A major achievement from 500 million years of evolution is the establishment of a high secretion rate of dehydroepiandrosterone (DHEA) by the human adrenal glands coupled with the indroduction of menopause which stops secretion of estrogens by the ovary. Cessation of estrogen secretion at menopause eliminates the risks of endometrial hyperplasia and cancer which would result from non-opposed estrogen stimulation during the post-menopausal years. In fact, from the time of menopause, DHEA becomes the exclusive and tissue-specific source of sex steroids for all tissues except the uterus. Intracrinology, a term coined in 1988, describes the local formation, action and inactivation of sex steroids from the inactive sex steroid precursor DHEA. Over the past 25 years most, if not all, the genes encoding the human steroidogenic and steroid-inactivating enzymes have been cloned and sequenced and their enzymatic activity characterized. The problem with DHEA, however, is that its secretion decreases from the age of 30 years and is already decreased, on average, by 60% at time of menopause. In addition, there is a large variability in the circulating levels of DHEA with some post-menopausal women having barely detectable serum concentrations of the steroid while others have normal values. Since there is no feedback mechanism controlling DHEA secretion within ‘normal’ values, women with low DHEA will remain with such a deficit of sex steroids for their remaining lifetime. Since there is no other significant source of sex steroids after menopause, one can reasonably believe that low DHEA is involved, in association with the aging process, in a series of medical problems classically associated with post-menopause, namely osteoporosis, muscle loss, vaginal atrophy, fat accumulation, hot flashes, skin atrophy, type 2 diabetes, memory loss, cognition loss and possibly Alzheimer’s disease. A recent randomized, placebo-controlled study has shown that all the signs and symptoms of vaginal atrophy, a classical problem recognized to be due to the hormone deficiency of menopause, can be rapidly improved or corrected by local administration of DHEA without systemic exposure to estrogens. In addition, the four domains of sexual dysfucntion are improved. For the other problems of menopause, although similar large scale, randomized and placebo-controlled studies usually remain to be performed, the available evidence already strongly suggests that they could be improved, corrected or even prevented by exogenous DHEA. In men, the contribution of adrenal DHEA to the total androgen pool has been measured at 40% in 65-75-year-old men. Such data stress the necessity of blocking both the testicular and adrenal sources of androgens in order to achieve optimal benefits in prostate cancer therapy. On the other hand, the comparable decrease in serum DHEA levels observed in both sexes has less consequence in men who continue to receive a practically constant supply of testicular sex steroids during their whole life. In fact, in men, the appearance of hormone-deficiency symptoms common to women is observed at a later age and with a lower degree of severity. Consequently, DHEA replacement has shown much more easily measurable beneficial effects in women. Most importantly, despite the non-scientific and unfortunate availability of DHEA as a food supplement in the United States, a situation that discourages rigorous clinical trials on the crucial physiological and therapeutic role of DHEA, no serious adverse event related to DHEA has ever been reported in the world literature (thousands of subjects exposed) or in the monitoring of adverse events by the FDA (millions of subjects exposed), thus indicating, as expected from its known physiology, the excellent safety profile of DHEA. With today’s knowledge, one can reasonably suggest that DHEA offers the promise of a safe and efficient replacement therapy for the multiple problems related to hormone deficiency after menopause without the risks associated with estrogen-based or any other treatments.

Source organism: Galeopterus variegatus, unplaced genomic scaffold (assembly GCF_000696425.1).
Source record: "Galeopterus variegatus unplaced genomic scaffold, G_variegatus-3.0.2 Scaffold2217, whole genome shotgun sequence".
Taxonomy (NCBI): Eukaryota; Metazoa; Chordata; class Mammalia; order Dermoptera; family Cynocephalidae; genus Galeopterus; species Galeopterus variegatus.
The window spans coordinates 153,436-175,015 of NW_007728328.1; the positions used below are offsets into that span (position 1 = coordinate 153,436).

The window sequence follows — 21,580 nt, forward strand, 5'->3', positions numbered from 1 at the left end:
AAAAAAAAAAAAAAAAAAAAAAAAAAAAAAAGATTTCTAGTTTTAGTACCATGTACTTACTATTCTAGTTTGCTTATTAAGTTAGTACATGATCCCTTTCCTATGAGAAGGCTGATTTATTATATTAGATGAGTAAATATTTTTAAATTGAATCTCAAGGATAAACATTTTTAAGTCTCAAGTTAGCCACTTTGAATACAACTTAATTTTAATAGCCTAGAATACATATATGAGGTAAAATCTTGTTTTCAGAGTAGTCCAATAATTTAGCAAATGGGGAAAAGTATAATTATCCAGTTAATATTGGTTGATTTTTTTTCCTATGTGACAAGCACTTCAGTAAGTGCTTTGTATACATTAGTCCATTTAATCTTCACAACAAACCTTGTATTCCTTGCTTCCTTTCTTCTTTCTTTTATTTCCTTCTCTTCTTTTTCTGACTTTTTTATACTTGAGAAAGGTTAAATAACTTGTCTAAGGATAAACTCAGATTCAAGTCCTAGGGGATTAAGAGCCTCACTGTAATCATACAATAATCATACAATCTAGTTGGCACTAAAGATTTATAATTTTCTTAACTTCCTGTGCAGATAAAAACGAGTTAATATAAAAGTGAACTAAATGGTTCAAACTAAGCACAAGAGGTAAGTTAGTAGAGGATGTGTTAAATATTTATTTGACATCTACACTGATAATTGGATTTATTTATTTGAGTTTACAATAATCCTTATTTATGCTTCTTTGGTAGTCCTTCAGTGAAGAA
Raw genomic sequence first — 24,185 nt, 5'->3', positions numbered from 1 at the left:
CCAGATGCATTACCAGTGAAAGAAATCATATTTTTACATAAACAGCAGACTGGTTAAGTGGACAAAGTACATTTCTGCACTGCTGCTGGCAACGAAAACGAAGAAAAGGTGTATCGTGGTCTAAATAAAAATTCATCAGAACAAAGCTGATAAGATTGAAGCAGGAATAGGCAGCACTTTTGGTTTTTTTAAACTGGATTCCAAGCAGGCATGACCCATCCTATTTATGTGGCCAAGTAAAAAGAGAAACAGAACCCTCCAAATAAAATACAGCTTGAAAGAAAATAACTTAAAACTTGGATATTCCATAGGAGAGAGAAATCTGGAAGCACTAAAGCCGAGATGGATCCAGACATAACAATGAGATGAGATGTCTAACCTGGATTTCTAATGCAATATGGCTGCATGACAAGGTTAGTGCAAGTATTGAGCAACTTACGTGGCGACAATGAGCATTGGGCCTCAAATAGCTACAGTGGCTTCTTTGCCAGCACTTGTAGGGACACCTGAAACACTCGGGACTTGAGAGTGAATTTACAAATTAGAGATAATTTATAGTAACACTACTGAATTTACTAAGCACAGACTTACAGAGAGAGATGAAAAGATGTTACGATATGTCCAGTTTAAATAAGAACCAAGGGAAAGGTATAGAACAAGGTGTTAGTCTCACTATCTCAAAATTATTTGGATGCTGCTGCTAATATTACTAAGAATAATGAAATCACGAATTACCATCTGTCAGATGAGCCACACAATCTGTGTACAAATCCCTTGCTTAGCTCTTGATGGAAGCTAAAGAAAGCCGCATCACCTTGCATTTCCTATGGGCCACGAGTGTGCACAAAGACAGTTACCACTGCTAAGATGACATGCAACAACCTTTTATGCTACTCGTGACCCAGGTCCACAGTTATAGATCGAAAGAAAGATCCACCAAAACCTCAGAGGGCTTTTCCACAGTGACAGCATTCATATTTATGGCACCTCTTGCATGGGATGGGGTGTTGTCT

Copyright 2010 Elsevier B.V. All rights reserved.